As psychedelic, blues-laden field recordings go, the Hendrix Winterland material is tough to beat. But the new Miami Pop Festival, which documents a single set from May 1968, is a rare gem as well. Here we have a Hendrix performance that is suitably raw as Hendrix fans tend to prefer, but it is also comprised of tight, punchy performances. The virtuoso quotient is high, and the ever-crucial earthy bluesman quotient rises to match it. Additionally, two songs (“Tax Free” and “Hear My Train A Comin’”) are getting their first airings, a choice bit of news you can use to make your case for Hendrix to the uninitiated. In this set it’s clear that, for all of the pyrotechnics of Hendrix’s music, what matters most is how gently, even sweetly, human it is. If ever a rock and roll star personified the mind/body split, it’s Hendrix, creator of some of the most lusty, intense sounds ever heard, and also some of the softest and sweetest. Hendrix at his best, as he is on Miami Pop Festival, could reconcile both sides at a single concert.
For some weird reason, Hendrix puts me in mind of Samuel Beckett. One can imagine a theatergoer reading a description of a Beckett play and thinking, “Well, that sounds too far out there for me.” But if you attend a Beckett play performed more or less authentically, you quickly learn that the “far out” elements are like raiments hung on a human form we all easily recognize. That same form ultimately carries the day with Hendrix, beneath the feedback and soaring guitar lines.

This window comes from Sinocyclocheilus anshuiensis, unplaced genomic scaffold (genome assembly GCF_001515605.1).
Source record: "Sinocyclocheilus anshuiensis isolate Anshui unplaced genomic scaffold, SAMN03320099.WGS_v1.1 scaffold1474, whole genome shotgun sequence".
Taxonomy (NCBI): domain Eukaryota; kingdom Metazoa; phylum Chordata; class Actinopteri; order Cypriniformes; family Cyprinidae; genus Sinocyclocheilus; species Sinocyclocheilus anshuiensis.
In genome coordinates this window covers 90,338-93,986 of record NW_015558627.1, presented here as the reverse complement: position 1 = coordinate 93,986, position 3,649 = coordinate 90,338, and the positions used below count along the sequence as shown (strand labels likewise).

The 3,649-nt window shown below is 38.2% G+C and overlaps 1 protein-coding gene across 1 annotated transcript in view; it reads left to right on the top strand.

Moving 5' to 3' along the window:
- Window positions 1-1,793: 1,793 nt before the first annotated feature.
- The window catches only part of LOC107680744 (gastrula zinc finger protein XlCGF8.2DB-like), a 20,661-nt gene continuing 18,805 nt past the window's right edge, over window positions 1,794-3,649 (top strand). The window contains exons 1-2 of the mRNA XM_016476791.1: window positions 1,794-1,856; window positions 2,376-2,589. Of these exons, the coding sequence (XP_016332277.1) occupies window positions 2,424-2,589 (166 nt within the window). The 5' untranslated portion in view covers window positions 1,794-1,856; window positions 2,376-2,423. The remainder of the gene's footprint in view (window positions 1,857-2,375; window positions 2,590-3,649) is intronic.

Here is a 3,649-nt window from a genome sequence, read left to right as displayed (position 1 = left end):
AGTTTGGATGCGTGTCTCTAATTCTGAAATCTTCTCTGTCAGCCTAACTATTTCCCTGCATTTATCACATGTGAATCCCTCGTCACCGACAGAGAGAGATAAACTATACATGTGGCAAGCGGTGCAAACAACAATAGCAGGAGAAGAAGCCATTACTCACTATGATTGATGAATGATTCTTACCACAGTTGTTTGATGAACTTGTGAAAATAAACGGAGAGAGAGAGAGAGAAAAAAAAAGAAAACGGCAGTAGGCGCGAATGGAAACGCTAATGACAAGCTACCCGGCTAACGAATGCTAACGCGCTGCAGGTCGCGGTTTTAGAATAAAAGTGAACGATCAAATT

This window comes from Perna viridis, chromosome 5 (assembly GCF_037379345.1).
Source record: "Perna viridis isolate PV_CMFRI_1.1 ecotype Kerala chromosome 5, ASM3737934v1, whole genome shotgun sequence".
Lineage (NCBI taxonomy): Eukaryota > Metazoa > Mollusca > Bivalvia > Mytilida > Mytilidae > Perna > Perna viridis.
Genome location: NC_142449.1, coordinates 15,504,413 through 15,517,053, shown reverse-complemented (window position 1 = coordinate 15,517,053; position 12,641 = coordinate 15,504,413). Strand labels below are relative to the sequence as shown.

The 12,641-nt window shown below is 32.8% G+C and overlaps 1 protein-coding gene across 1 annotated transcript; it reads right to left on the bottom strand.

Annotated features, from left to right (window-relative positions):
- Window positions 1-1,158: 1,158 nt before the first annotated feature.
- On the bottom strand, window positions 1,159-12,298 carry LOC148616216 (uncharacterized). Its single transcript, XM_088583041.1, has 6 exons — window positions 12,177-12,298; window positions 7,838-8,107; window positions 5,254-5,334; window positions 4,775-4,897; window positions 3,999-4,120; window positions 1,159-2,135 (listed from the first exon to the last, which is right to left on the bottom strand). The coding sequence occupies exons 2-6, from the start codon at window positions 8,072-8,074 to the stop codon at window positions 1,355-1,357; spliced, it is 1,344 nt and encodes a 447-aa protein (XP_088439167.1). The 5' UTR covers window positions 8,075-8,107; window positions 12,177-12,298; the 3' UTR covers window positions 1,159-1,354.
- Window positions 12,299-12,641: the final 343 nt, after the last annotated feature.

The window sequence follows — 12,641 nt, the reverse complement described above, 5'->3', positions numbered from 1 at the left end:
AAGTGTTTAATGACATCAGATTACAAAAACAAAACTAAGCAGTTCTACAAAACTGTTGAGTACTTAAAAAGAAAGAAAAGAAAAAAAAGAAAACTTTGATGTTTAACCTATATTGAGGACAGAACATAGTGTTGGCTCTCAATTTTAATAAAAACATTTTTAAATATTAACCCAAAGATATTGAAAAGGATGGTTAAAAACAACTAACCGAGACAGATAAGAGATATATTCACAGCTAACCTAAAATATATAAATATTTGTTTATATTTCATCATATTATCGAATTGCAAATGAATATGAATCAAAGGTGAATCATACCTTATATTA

One of my earliest music teachers would delight in shocking his charges with the video of Hendrix’s performance of “The Star-Spangled Banner” from Woodstock. (It’s a performance that never ceases to shock no matter how many times you’ve seen it, though I suspect for different reasons as we get older.) This teacher would claim that Hendrix alone could truly control feedback. Now, I’ve since discovered this not to be true. Jeff Beck of the original Yardbirds, another guitar god just a peg below Hendrix, had mastered several of the same techniques by the mid-1960s. But as the Miami gig documents, Hendrix had a special knack for imbuing feedback with a sing-song quality such that it almost doubled as a kind of rhythm guitar attack unto itself, a guitar-based backing vocal, if you will, that allowed Hendrix more room, while that feedback was unfolding, to take his lead lines out into new directions. I’ve never heard anyone before or since employ this approach, and Hendrix, here in May ’68, was someone who could truly claim to be the best in the world at what he did. He needed to do that: Remember, the Jimi Hendrix Experience was the smallest electric band of its time, consisting of just Hendrix’s guitar, a bassist and a drummer.